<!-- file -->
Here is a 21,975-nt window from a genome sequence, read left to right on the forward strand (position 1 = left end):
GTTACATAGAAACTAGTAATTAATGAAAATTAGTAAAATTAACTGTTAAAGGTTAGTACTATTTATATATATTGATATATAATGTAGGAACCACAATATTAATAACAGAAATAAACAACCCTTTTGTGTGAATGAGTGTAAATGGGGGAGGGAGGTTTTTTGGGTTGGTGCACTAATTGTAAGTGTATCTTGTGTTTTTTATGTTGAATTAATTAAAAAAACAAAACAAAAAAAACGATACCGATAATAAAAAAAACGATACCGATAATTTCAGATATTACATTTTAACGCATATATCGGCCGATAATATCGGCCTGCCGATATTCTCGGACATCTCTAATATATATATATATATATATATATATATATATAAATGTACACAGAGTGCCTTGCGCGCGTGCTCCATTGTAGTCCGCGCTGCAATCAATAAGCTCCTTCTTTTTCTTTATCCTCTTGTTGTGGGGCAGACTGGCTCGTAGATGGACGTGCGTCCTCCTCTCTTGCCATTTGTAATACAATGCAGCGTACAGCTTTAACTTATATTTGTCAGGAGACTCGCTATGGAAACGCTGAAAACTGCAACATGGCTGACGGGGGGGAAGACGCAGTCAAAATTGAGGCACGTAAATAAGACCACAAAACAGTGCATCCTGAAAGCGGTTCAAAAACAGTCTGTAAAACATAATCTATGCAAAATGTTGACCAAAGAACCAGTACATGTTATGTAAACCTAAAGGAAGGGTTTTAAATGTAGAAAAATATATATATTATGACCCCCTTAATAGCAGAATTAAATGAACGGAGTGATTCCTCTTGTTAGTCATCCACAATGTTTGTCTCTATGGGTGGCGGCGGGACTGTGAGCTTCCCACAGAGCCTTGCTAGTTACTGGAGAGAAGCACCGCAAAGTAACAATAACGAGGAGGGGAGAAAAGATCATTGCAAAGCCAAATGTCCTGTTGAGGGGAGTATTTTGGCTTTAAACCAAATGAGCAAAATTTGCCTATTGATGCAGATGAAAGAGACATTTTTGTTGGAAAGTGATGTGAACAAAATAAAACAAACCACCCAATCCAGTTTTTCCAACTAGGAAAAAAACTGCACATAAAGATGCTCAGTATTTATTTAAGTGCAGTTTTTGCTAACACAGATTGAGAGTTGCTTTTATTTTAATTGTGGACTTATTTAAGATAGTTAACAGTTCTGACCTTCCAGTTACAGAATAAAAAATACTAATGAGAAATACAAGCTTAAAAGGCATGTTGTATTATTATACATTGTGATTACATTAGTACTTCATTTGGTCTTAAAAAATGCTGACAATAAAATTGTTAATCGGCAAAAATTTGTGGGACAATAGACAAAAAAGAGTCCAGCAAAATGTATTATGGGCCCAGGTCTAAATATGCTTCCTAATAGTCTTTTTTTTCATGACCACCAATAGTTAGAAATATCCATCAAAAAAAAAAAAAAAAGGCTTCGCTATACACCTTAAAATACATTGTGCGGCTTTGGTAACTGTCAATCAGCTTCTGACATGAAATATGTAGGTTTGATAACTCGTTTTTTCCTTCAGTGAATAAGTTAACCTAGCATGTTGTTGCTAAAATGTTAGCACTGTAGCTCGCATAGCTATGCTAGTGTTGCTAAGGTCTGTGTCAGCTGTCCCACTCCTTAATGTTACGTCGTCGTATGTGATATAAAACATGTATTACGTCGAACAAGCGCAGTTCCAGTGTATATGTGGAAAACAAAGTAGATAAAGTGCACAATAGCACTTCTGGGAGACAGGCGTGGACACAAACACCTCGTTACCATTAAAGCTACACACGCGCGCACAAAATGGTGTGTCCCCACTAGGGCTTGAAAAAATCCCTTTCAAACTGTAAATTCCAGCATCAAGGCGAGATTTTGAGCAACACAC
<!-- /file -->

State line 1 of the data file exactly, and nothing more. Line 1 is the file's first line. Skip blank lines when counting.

Here is a 21,975-nt window from a genome sequence, read left to right on the forward strand (position 1 = left end):